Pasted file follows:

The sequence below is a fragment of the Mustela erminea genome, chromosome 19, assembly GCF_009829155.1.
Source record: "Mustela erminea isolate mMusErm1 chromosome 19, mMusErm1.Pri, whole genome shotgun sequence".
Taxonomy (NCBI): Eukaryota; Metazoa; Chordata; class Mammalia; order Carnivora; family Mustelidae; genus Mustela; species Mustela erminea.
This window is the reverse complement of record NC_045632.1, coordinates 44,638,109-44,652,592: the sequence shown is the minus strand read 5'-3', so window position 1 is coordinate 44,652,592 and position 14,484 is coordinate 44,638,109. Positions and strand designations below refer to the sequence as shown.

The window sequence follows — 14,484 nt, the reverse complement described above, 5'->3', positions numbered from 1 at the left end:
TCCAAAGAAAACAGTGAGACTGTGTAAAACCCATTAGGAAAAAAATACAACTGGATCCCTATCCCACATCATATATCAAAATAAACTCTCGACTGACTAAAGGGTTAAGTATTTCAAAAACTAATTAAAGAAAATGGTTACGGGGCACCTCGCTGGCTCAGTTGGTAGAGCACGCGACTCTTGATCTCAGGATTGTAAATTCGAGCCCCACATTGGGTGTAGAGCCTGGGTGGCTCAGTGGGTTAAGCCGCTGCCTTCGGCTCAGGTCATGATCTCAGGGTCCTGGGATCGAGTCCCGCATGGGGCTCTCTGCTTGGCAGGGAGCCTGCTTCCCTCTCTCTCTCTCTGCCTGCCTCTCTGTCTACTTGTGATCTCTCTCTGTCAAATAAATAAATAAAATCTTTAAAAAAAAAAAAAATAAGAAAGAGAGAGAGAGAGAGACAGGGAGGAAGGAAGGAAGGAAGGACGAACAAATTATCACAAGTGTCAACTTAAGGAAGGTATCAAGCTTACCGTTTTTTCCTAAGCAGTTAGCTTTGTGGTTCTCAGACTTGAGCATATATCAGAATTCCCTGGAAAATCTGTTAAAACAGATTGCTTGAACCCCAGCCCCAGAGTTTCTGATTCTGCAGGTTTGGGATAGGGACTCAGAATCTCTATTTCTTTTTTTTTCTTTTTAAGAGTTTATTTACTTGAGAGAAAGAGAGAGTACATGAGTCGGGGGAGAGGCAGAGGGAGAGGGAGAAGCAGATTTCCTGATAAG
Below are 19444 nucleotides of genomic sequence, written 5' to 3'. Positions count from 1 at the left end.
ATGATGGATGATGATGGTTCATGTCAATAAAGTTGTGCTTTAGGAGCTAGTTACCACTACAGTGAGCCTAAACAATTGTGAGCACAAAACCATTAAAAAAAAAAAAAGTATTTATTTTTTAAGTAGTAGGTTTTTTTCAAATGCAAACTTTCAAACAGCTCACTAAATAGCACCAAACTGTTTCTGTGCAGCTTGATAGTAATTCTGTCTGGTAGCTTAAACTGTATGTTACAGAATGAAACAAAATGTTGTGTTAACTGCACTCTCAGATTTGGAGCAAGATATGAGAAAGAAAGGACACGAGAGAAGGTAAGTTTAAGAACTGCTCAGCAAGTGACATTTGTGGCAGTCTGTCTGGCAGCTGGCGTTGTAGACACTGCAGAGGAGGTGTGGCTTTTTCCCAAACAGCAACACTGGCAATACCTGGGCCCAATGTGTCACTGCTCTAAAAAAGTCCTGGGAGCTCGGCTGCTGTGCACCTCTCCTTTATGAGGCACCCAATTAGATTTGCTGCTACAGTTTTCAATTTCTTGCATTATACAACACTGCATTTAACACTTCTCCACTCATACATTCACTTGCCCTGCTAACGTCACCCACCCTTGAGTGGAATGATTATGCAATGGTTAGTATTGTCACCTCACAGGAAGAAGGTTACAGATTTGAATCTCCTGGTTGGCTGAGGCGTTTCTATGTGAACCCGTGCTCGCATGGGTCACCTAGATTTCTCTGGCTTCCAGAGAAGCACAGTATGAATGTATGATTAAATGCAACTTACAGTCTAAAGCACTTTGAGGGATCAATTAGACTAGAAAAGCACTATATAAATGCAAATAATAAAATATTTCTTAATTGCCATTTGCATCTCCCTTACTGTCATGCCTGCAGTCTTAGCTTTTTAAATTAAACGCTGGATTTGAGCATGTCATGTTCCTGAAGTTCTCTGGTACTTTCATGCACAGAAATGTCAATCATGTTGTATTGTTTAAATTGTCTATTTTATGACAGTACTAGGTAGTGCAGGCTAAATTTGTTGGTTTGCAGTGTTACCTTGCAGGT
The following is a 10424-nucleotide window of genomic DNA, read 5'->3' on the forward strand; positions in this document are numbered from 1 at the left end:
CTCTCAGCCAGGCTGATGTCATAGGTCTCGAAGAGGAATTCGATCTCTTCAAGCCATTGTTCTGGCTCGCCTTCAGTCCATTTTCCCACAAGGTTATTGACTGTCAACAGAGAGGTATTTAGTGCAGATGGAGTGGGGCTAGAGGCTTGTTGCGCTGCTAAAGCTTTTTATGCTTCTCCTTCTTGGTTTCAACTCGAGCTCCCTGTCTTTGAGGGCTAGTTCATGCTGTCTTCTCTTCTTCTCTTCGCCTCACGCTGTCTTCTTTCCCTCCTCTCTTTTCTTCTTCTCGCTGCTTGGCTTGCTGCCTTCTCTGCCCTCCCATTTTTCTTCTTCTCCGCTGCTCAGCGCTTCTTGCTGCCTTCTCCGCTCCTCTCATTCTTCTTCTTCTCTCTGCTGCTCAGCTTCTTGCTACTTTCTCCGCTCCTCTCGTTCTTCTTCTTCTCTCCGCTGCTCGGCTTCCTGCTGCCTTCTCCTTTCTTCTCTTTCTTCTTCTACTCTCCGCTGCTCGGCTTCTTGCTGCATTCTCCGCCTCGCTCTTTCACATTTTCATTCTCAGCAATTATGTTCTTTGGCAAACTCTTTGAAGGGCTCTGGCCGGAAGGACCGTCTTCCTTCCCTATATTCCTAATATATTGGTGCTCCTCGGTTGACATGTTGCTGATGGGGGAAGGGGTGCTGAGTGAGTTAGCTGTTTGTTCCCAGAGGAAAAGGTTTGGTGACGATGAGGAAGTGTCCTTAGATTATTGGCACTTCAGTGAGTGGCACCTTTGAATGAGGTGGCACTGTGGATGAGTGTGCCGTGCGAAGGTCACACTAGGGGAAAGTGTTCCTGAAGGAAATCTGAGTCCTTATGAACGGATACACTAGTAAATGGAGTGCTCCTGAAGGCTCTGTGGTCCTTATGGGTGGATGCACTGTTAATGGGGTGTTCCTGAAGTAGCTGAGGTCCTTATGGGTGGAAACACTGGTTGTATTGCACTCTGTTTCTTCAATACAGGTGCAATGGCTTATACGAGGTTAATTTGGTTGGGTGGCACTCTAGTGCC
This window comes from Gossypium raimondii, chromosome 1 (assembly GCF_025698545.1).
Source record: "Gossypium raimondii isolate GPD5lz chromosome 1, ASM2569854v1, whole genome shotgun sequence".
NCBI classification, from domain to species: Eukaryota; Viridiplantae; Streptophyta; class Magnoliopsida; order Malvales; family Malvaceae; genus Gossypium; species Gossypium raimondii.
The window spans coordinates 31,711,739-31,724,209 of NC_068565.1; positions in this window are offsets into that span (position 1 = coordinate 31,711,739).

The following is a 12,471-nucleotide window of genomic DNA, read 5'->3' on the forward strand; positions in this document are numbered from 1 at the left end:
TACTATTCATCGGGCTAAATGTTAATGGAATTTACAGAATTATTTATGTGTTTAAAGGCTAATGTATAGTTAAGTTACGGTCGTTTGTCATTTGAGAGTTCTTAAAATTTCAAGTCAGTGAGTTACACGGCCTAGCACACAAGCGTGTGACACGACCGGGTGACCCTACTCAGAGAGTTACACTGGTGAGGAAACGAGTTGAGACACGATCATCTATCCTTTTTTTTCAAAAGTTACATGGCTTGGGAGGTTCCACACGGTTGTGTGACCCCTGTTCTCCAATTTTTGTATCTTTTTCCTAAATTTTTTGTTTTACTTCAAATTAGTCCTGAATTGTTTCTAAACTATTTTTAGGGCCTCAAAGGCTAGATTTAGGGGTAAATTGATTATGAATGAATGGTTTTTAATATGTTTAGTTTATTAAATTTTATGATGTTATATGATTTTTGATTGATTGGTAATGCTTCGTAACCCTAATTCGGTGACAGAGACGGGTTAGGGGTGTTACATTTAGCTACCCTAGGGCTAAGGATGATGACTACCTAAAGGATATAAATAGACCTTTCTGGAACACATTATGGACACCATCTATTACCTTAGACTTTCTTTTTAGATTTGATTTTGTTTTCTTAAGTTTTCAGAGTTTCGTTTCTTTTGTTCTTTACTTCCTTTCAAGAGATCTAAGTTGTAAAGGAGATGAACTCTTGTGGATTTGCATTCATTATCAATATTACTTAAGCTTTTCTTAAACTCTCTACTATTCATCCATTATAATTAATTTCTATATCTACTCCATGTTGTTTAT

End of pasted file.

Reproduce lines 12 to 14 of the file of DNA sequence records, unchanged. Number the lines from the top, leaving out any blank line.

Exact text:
Source record: "Gossypium raimondii isolate GPD5lz chromosome 1, ASM2569854v1, whole genome shotgun sequence".
NCBI classification, from domain to species: Eukaryota; Viridiplantae; Streptophyta; class Magnoliopsida; order Malvales; family Malvaceae; genus Gossypium; species Gossypium raimondii.
The window spans coordinates 31,711,739-31,724,209 of NC_068565.1; positions in this window are offsets into that span (position 1 = coordinate 31,711,739).